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Mr. Matthieu Bellon, Ms. Era Dabla-Norris, Salma Khalid, Juan Carlos Paliza, Jillie Chang, and Pilar Villena
Our study uses administrative data on firm-to-firm transactions and quasi- experimental variation in the rollout of electronic invoicing reforms in Peru to study the diffusion of e-invoicing through firm networks and its effect on tax compliance. We find that voluntary e-invoicing adoption is higher amongst firms with partners who are mandated to adopt e-invoicing, implying positive technology adoption spillovers. Spillovers are stronger from downstream partners and from export-oriented firms. Firms are less likely to continue transacting with a partner who has been mandated into e-invoicing, with the effect only partially reversed if both firms adopt e-invoicing, suggesting that network segmentation may occur. Smaller firms who transact with partners mandated into e-invoicing report 11 percent more sales and pay 17 more VAT in the year that their partner is mandated to adopt e-invoicing, suggesting positive spillovers in tax compliance behavior for this subset of firms.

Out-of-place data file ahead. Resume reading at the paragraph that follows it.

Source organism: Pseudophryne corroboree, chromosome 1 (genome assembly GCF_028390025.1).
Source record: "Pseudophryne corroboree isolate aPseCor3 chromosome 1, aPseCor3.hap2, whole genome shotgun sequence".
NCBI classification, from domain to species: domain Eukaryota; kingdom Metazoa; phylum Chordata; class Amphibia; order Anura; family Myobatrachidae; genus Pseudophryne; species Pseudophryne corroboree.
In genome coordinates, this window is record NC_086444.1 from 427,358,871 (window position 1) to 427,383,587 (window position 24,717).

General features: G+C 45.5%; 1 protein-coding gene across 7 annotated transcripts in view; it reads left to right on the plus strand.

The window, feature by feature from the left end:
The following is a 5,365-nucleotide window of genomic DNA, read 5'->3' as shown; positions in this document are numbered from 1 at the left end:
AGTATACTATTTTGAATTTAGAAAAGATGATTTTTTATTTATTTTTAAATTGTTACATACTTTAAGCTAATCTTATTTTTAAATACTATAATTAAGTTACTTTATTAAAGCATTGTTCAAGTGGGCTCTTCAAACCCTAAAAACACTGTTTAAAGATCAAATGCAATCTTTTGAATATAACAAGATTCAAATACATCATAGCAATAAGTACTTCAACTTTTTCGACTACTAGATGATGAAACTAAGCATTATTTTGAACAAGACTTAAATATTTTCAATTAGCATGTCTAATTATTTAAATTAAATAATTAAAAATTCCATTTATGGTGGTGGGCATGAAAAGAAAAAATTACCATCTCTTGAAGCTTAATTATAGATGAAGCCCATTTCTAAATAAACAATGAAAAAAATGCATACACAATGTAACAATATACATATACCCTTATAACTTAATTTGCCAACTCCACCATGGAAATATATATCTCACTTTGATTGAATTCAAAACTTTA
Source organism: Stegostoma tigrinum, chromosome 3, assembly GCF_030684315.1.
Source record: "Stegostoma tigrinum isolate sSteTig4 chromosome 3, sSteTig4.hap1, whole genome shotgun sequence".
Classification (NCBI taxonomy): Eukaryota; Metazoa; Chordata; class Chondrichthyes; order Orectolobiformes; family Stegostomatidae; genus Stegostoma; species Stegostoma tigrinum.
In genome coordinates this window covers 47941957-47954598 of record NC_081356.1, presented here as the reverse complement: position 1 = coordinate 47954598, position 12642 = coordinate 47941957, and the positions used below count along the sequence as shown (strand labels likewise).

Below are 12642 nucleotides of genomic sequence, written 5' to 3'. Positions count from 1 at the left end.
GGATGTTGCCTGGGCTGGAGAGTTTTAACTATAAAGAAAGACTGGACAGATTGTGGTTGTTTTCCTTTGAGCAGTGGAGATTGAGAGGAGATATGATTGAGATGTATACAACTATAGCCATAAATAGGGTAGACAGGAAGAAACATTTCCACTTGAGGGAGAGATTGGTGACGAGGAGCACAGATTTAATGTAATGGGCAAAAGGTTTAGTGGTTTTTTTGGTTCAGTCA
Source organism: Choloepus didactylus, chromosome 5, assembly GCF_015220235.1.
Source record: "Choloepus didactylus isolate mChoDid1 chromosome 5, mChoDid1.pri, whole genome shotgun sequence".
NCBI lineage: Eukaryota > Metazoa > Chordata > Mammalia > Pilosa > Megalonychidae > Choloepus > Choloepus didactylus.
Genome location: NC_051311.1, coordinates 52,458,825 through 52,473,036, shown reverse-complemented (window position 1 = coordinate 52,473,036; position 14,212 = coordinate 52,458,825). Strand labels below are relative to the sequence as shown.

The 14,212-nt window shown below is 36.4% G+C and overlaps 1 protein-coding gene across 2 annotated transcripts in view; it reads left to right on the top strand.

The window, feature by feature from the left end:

Ms. Era Dabla-Norris, Ruud de Mooij, Andrew Hodge, Jan Loeprick, Dinar Prihardini, Ms. Alpa Shah, Sebastian Beer, Sonja Davidovic, Arbind M Modi, and Fan Qi
Digitalization in Asia is pervasive, unique, and growing. It stands out by its sheer scale, with internet users far exceeding numbers in other regions. This facilitates e-commerce in markets that are large by international standards, supported by innovative payment systems and featuring major corporate players, including a number of large, home-grown, highly digitalized businesses (tech giants) that rival US multinational enterprises (MNEs) in size. Opportunity for future growth exists, as a significant population share remains unconnected.
Wouter Bossu, Mr. Masaru Itatani, Catalina Margulis, Arthur D. P. Rossi, Hans Weenink, and Akihiro Yoshinaga
This paper analyzes the legal foundations of central bank digital currency (CBDC) under central bank and monetary law. Absent strong legal foundations, the issuance of CBDC poses legal, financial and reputational risks for central banks. While the appropriate design of the legal framework will up to a degree depend on the design features of the CBDC, some general conclusions can be made. First, most central bank laws do not currently authorize the issuance of CBDC to the general public. Second, from a monetary law perspective, it is not evident that “currency” status can be attributed to CBDC. While the central bank law issue can be solved through rather straithforward law reform, the monetary law issue poses fundmental legal policy challenges.